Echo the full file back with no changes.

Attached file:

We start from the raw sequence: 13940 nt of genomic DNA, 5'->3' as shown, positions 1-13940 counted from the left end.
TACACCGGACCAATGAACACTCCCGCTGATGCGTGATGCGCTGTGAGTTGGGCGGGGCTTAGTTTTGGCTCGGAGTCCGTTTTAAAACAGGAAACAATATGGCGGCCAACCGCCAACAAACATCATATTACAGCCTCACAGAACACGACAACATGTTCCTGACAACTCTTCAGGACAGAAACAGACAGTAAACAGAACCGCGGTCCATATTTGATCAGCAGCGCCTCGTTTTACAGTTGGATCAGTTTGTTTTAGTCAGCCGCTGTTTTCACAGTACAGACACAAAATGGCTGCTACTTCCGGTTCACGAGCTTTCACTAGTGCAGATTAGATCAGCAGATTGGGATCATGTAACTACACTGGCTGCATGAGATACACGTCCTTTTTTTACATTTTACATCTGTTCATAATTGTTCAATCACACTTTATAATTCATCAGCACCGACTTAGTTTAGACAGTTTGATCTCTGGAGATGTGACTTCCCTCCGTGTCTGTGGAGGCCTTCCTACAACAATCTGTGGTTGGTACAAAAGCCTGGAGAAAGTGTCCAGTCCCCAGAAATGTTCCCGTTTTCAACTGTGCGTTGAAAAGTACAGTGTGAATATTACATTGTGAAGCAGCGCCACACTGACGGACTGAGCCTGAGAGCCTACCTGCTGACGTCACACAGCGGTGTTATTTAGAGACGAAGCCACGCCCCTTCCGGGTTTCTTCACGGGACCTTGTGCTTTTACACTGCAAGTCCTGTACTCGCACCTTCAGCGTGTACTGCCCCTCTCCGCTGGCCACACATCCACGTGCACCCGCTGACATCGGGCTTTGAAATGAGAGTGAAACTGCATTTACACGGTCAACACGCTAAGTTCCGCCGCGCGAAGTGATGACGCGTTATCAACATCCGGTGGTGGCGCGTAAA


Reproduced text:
We start from the raw sequence: 13940 nt of genomic DNA, 5'->3' as shown, positions 1-13940 counted from the left end.
TACACCGGACCAATGAACACTCCCGCTGATGCGTGATGCGCTGTGAGTTGGGCGGGGCTTAGTTTTGGCTCGGAGTCCGTTTTAAAACAGGAAACAATATGGCGGCCAACCGCCAACAAACATCATATTACAGCCTCACAGAACACGACAACATGTTCCTGACAACTCTTCAGGACAGAAACAGACAGTAAACAGAACCGCGGTCCATATTTGATCAGCAGCGCCTCGTTTTACAGTTGGATCAGTTTGTTTTAGTCAGCCGCTGTTTTCACAGTACAGACACAAAATGGCTGCTACTTCCGGTTCACGAGCTTTCACTAGTGCAGATTAGATCAGCAGATTGGGATCATGTAACTACACTGGCTGCATGAGATACACGTCCTTTTTTTACATTTTACATCTGTTCATAATTGTTCAATCACACTTTATAATTCATCAGCACCGACTTAGTTTAGACAGTTTGATCTCTGGAGATGTGACTTCCCTCCGTGTCTGTGGAGGCCTTCCTACAACAATCTGTGGTTGGTACAAAAGCCTGGAGAAAGTGTCCAGTCCCCAGAAATGTTCCCGTTTTCAACTGTGCGTTGAAAAGTACAGTGTGAATATTACATTGTGAAGCAGCGCCACACTGACGGACTGAGCCTGAGAGCCTACCTGCTGACGTCACACAGCGGTGTTATTTAGAGACGAAGCCACGCCCCTTCCGGGTTTCTTCACGGGACCTTGTGCTTTTACACTGCAAGTCCTGTACTCGCACCTTCAGCGTGTACTGCCCCTCTCCGCTGGCCACACATCCACGTGCACCCGCTGACATCGGGCTTTGAAATGAGAGTGAAACTGCATTTACACGGTCAACACGCTAAGTTCCGCCGCGCGAAGTGATGACGCGTTATCAACATCCGGTGGTGGCGCGTAAA